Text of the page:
Most people can mark their time on Earth by significant world events: the landing of a man on the moon, say; the dismantling of the Berlin Wall; or, more negatively, the 9/11 attacks.
Another significant event is impending. Scientist Ralph Keeling wants this generation to remember when atmospheric concentrations of carbon dioxide reached 400 parts per million, because of humans.
"I hope that many people out there in the decades to come will say, 'Gosh, I will remember when it crossed 400,'" he said.
That's why Keeling and his employer, the Scripps Institution of Oceanography at the University of California, San Diego, have launched a website that will provide daily updates on atmospheric CO2 concentrations, measured at Hawaii's Mauna Loa Observatory.
The idea is that providing a daily update, versus a weekly or monthly one, will provide an index of sorts for people to track, and perhaps provide an entry point for students and the general public to raise interest in how humans are altering the Earth's atmosphere. Scientists say it passed a relatively safe level, 350 ppm, in 1990. Despite international efforts to stop the rise, the concentration has steadily grown.
They have also launched a Twitter account, @Keeling_curve, that will tweet the concentration every day.
While there are many efforts to measure atmospheric CO2 concentrations around the world, this particular measurement, from the top of Mauna Loa, collected by a man named Keeling, has historical significance.
Following his father's yardstick
In 1956, Charles David Keeling was the first scientist to take measurements of CO2. At the time, almost nothing was known about carbon dioxide concentrations in the atmosphere.
"When my father started these measurements back in the late '50s, there was a question of whether carbon dioxide was going up at all," Ralph Keeling said.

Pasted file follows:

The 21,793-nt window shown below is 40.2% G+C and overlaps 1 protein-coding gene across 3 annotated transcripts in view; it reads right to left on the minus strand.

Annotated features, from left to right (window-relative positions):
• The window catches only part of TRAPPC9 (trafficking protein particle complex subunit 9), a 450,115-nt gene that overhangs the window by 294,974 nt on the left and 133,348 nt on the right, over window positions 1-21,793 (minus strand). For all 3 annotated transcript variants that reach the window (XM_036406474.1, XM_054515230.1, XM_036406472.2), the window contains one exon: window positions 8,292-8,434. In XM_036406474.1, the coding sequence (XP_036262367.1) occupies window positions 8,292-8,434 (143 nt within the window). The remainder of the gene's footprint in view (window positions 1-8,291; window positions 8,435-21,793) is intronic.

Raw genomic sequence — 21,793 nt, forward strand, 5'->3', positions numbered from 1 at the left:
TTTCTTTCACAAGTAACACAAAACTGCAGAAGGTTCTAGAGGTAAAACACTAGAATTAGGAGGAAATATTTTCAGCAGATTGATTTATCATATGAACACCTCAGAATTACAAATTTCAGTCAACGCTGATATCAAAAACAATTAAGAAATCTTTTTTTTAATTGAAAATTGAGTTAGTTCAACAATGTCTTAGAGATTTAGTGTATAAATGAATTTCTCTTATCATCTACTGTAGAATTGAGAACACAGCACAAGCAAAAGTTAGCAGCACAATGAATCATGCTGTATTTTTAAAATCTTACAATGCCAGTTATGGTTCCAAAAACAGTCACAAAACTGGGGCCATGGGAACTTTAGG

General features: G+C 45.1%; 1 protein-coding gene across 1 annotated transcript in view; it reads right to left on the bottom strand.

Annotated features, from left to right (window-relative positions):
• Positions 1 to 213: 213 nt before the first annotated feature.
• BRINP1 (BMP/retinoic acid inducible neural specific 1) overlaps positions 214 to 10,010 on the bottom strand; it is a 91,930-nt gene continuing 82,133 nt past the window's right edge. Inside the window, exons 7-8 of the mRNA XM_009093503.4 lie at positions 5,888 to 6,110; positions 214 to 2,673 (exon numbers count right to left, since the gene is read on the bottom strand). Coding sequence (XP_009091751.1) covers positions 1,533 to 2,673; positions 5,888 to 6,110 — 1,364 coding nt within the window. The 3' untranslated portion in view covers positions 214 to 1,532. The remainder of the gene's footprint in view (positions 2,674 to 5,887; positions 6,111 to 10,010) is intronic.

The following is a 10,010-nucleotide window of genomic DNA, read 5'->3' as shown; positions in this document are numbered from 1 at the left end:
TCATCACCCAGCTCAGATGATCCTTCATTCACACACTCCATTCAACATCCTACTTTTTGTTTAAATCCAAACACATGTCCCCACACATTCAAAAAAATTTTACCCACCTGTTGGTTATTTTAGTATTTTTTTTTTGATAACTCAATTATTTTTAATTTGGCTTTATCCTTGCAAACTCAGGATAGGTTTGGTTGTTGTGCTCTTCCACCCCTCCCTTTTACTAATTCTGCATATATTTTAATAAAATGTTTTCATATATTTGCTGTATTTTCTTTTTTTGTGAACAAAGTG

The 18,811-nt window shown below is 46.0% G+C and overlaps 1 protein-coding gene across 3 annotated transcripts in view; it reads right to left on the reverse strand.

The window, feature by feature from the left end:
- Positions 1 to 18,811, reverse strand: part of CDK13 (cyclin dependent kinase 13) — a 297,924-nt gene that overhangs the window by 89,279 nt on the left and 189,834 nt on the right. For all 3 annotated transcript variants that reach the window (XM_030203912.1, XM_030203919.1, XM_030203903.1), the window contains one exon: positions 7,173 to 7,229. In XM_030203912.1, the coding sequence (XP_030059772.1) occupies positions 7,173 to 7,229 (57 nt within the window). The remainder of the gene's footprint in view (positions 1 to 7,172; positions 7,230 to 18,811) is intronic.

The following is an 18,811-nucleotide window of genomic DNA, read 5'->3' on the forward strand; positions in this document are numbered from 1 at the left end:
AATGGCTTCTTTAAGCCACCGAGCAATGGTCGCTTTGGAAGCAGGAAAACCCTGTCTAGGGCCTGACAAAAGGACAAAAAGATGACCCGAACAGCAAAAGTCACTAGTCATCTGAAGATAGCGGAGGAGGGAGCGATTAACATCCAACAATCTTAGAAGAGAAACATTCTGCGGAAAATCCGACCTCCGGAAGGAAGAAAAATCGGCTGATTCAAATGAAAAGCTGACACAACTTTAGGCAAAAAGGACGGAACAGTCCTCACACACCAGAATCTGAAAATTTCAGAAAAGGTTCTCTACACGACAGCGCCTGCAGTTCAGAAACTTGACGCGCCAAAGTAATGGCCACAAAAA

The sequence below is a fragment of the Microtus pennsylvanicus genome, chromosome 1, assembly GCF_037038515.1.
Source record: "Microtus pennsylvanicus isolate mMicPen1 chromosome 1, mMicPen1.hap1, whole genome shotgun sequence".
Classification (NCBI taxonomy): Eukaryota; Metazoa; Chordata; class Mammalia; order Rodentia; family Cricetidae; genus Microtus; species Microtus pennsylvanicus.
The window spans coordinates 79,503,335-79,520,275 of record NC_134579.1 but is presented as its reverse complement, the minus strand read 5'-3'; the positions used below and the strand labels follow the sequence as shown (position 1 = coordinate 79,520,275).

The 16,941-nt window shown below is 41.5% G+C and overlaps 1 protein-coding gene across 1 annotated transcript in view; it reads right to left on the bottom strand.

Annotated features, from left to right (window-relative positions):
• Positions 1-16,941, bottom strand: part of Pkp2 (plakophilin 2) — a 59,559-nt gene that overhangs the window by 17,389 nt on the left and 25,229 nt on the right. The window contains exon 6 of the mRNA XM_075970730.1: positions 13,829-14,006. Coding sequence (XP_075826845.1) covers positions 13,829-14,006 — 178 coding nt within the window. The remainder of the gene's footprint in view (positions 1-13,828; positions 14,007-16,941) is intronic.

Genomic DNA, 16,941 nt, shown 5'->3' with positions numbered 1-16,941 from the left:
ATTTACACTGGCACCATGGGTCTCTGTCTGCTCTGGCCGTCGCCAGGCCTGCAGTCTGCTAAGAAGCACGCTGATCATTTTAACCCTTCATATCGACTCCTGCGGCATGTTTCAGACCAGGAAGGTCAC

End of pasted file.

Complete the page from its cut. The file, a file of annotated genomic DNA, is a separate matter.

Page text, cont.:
A few years of measurements showed that it most certainly was and that it followed a seasonal cycle. When plants are growing, in the summer months, they take up more carbon dioxide and reduce the atmosphere's concentration of CO2.
In the fall, when vegetation decays and dies, releasing carbon dioxide, the amount in the atmosphere increases. Atmospheric concentrations typically peak in May, then head downward in the summer.
But even as the yearly cycle continued, creating what many refer to as a sawtooth on a graph of CO2 concentrations, the average concentrations in the atmosphere were steadily rising.
"It basically was the alarm bell that really woke up the scientific community," Keeling said.
This graph is now known as the Keeling curve, after the scientist who pioneered that measurement, and is the longest continuous record of CO2 concentrations in the world. Ralph Keeling has followed in his father's footsteps as a climate change researcher, heading up the Scripps CO2 program.
Researchers like to collect CO2 concentrations in places where there isn't a lot of vegetation or industrial activity to affect the measurements. That's why Mauna Loa and a number of other ocean-based sites are popular, said Pieter Tans, a senior scientist at the National Oceanic and Atmospheric Administration's Earth System Research Laboratory.
Arctic leads the world
Tans works on a NOAA-run measurement of CO2, also at Mauna Loa, and on a global set of measurements from about 40 sites that, when averaged, provide a worldwide picture of CO2 concentrations. Every year, the global average has been increasing by about 2.5 ppm, he said.
NOAA updates its Mauna Loa data weekly, on Sundays and monthly, and its global curve gets updated every month.